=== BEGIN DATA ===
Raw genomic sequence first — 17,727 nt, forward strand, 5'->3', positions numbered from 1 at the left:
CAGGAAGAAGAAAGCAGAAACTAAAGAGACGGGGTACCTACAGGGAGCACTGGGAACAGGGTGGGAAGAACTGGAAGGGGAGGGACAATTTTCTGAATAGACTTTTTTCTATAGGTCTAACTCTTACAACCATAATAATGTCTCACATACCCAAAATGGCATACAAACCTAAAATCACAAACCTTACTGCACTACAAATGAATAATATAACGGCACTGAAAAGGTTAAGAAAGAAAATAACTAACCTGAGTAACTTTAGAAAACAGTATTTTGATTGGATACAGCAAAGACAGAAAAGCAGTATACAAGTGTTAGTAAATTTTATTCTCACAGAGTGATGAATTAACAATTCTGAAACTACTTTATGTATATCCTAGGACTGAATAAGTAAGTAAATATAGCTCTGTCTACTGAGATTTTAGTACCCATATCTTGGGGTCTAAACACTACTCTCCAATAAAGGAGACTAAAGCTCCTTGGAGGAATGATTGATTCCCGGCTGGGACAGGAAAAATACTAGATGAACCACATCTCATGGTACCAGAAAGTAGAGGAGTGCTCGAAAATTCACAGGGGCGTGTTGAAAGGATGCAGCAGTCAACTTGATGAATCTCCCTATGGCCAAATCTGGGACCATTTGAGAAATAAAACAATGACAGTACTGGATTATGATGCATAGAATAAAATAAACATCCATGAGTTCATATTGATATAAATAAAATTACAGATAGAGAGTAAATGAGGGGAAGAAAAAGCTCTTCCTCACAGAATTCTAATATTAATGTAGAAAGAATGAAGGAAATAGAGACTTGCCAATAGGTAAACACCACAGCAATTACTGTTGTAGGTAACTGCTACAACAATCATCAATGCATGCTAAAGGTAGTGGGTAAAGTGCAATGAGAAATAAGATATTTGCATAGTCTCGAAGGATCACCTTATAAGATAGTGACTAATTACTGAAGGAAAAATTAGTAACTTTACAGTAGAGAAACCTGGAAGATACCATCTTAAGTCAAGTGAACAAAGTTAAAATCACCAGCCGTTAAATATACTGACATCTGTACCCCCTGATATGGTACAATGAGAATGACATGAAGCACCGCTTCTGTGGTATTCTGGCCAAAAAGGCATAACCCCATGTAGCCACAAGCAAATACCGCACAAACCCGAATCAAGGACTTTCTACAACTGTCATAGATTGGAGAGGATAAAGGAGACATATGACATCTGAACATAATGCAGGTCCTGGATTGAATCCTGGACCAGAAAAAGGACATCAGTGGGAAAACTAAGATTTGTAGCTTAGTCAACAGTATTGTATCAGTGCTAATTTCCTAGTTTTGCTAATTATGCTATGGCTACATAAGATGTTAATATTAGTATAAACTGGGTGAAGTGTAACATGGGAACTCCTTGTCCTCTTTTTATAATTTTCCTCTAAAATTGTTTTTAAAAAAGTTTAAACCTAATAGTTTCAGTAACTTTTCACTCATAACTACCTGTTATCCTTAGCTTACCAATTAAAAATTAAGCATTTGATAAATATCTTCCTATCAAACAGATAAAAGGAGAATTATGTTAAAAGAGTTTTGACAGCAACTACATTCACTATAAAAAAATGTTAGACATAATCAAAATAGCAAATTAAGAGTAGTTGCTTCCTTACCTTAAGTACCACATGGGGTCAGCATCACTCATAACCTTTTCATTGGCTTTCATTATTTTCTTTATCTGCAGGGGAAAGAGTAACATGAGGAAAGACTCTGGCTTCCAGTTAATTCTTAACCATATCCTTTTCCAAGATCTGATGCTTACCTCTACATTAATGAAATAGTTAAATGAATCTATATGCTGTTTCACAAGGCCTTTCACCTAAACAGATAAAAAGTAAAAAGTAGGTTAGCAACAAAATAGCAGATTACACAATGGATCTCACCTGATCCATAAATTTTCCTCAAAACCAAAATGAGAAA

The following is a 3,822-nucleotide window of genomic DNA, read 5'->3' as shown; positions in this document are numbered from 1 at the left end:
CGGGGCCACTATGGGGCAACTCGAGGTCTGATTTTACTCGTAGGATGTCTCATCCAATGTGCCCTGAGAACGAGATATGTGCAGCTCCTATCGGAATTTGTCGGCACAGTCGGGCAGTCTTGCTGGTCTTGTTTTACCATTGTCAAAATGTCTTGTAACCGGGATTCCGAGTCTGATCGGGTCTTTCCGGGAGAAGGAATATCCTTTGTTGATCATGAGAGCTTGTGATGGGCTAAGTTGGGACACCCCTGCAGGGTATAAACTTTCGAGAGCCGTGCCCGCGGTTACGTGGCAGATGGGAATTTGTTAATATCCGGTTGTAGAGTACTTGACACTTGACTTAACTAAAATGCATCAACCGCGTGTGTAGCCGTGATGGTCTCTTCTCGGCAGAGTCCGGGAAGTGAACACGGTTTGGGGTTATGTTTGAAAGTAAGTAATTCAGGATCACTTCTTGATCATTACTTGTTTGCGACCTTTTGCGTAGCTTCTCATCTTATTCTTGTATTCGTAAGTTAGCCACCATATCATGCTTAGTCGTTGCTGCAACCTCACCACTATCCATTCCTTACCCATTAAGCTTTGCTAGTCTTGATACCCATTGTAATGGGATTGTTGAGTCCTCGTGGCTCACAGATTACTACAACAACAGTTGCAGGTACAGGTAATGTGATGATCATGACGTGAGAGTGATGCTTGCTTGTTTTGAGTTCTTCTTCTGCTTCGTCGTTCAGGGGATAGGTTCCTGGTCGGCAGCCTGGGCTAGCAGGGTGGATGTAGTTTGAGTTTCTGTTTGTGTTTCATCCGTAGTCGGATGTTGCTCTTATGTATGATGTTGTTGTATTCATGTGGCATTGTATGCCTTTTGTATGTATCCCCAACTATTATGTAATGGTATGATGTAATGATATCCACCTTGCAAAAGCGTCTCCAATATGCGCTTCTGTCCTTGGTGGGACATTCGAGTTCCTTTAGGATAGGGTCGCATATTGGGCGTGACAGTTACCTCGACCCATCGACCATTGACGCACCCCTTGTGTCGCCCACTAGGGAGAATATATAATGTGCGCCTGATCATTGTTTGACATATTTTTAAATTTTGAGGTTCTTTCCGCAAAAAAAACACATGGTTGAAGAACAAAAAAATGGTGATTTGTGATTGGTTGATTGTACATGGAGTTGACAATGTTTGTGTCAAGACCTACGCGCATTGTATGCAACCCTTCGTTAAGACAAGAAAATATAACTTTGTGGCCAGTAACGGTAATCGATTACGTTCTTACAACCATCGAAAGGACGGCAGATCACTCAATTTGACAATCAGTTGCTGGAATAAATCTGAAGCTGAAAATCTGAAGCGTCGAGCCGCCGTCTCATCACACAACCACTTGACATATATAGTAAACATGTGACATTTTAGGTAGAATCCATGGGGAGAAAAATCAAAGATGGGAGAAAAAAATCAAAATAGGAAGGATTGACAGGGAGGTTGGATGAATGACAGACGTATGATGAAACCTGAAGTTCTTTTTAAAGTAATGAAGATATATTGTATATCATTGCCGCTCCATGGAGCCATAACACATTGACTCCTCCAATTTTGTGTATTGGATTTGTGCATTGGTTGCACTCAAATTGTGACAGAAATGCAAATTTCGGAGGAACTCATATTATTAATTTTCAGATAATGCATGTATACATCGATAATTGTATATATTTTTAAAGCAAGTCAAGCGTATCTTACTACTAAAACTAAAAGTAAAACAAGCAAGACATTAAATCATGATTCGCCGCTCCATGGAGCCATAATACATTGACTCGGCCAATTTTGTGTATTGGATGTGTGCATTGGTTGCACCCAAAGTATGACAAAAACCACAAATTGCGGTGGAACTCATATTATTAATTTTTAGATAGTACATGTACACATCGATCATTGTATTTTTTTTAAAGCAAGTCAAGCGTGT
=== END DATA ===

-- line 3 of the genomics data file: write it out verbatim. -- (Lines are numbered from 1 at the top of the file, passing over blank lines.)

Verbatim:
The following is a 3,822-nucleotide window of genomic DNA, read 5'->3' as shown; positions in this document are numbered from 1 at the left end: